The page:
In addition, providing meaningful and challenging work, offering opportunities for growth and development, and empowering employees to make decisions and take ownership of their work fosters a strong sense of engagement.


Relationships are at the heart of every workplace, and they play a critical role in employee wellbeing and performance. Positive workplace relationships can lead to increased job satisfaction, enhanced creativity, and improved communication and collaboration. On the other hand, negative relationships can lead to anxiety, stress, and burnout.

Every team is unique and may face different relationship challenges. First, the leader should seek to understand the root causes of the relationship challenges within the team. These causes can vary but often include miscommunication, conflicting goals, lack of trust, personality clashes, or unresolved conflicts. By identifying the specific issues, a leader can develop targeted solutions.

Trust is crucial for healthy relationships within a team. Open and honest communication is vital to create an environment where team members feel comfortable expressing their thoughts and concerns. When conflicts arise, a leader should address them promptly and impartially. This might involve facilitating difficult conversations, mediating conflicts, or providing resources for conflict resolution training.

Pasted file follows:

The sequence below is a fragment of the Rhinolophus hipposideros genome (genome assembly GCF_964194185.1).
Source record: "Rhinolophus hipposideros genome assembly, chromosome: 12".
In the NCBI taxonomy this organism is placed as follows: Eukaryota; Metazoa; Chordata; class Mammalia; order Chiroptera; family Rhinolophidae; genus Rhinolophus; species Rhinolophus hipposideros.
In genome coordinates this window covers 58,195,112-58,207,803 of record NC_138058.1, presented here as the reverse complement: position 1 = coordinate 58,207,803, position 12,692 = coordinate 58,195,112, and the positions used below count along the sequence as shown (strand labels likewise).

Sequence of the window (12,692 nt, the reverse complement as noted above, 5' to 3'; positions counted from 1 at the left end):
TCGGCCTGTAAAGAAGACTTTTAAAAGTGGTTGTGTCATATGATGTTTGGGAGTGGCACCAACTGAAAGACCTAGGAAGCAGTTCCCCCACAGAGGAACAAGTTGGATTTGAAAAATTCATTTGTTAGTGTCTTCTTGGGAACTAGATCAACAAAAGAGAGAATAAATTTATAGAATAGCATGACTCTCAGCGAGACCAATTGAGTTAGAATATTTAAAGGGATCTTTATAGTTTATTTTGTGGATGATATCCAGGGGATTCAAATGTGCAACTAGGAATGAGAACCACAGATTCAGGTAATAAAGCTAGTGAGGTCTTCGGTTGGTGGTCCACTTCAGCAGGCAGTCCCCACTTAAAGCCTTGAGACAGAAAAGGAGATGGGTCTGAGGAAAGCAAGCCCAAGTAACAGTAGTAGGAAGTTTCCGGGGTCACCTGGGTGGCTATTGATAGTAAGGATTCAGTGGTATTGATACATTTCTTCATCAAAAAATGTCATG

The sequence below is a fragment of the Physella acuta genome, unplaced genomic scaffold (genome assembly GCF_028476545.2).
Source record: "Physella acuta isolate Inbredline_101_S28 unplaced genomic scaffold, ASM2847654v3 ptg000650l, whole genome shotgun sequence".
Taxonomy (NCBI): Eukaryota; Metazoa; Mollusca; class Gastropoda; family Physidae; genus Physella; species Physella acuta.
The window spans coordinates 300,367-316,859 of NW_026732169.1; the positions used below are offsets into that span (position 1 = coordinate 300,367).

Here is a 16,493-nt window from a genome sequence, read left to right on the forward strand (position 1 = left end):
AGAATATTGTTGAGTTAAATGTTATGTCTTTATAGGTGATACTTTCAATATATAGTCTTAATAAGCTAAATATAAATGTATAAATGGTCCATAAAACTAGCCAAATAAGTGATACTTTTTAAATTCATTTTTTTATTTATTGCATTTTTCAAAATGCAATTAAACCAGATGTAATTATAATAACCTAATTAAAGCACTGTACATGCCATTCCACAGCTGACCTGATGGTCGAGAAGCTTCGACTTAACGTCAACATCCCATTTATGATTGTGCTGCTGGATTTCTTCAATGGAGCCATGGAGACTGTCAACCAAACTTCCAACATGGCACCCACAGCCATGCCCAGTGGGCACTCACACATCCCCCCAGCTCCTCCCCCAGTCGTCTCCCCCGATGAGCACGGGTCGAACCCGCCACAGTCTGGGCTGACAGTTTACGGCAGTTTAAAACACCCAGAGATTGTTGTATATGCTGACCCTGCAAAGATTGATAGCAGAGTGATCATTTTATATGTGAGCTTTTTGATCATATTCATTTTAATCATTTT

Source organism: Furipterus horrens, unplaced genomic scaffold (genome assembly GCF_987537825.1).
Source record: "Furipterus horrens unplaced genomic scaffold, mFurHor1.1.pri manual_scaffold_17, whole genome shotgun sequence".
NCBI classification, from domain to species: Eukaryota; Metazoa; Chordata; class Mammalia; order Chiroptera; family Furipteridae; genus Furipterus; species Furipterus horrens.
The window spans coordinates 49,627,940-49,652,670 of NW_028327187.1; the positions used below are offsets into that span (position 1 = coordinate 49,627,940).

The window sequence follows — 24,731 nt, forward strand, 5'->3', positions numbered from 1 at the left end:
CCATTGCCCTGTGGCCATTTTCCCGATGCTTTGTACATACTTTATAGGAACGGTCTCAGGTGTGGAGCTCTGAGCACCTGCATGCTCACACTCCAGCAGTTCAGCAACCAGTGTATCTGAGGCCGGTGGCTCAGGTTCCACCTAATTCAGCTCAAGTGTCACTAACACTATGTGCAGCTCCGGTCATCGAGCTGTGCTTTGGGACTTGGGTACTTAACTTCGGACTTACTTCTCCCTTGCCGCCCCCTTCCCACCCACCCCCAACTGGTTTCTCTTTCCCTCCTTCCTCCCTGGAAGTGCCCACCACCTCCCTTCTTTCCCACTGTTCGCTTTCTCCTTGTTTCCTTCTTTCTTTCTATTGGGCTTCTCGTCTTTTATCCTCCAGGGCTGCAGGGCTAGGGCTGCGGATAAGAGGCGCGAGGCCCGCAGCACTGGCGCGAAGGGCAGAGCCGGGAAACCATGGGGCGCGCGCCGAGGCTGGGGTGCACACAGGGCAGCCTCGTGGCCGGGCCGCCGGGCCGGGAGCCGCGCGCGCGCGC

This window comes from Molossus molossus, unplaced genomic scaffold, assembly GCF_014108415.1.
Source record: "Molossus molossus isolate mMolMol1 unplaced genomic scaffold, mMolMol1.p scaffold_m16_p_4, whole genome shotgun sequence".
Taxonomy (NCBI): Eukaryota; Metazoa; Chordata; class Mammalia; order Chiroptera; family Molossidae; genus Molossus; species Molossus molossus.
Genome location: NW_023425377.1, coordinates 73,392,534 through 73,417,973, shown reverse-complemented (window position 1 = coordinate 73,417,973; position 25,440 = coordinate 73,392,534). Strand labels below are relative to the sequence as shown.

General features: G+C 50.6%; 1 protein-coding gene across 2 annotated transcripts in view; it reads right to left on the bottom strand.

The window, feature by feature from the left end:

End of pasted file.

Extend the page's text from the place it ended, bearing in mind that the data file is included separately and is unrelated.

Leaders can also promote positive relationships by encouraging teamwork and collaboration, creating opportunities for social connection and interaction, and building a supportive and inclusive work culture.


Meaning refers to the sense of purpose and significance that employees derive from their work. When employees feel that their work is meaningful and aligned with their values, they are more likely to feel engaged and satisfied. In contrast, when employees feel that their work lacks meaning or purpose, they may feel disengaged and unfulfilled.

Leaders can promote meaning by helping employees understand the organisation's mission and values, connecting employees' work to larger goals and objectives, and rewarding and recognising employees for their contributions. They can also create opportunities for employees to engage in meaningful work outside their job role, such as volunteering or philanthropy.


Accomplishment refers to the sense of achievement and progress that employees feel in their work. Employees who feel a sense of accomplishment tend to be more motivated, optimistic, and resilient. In contrast, employees who feel that their work lacks measurable outcomes may feel frustrated and disengaged.

Leaders can promote accomplishment by setting clear goals and expectations, providing constructive feedback and support, and recognising and rewarding employees for their achievements. They can also create a culture of continuous learning and improvement, where employees feel empowered to take risks and try new things.

In summary, the PERMA model offers a comprehensive and holistic approach to employee wellbeing and performance. By focusing on positive emotions, engagement, relationships, meaning, and accomplishment, leaders can create a work environment that fosters employee happiness, productivity, and engagement. Ultimately, this can lead to a more successful and profitable organisation – and a happier, healthier, and more fulfilled workforce.

So, let's PERMA-nently change the way we think about employee wellbeing and performance, one smile at a time.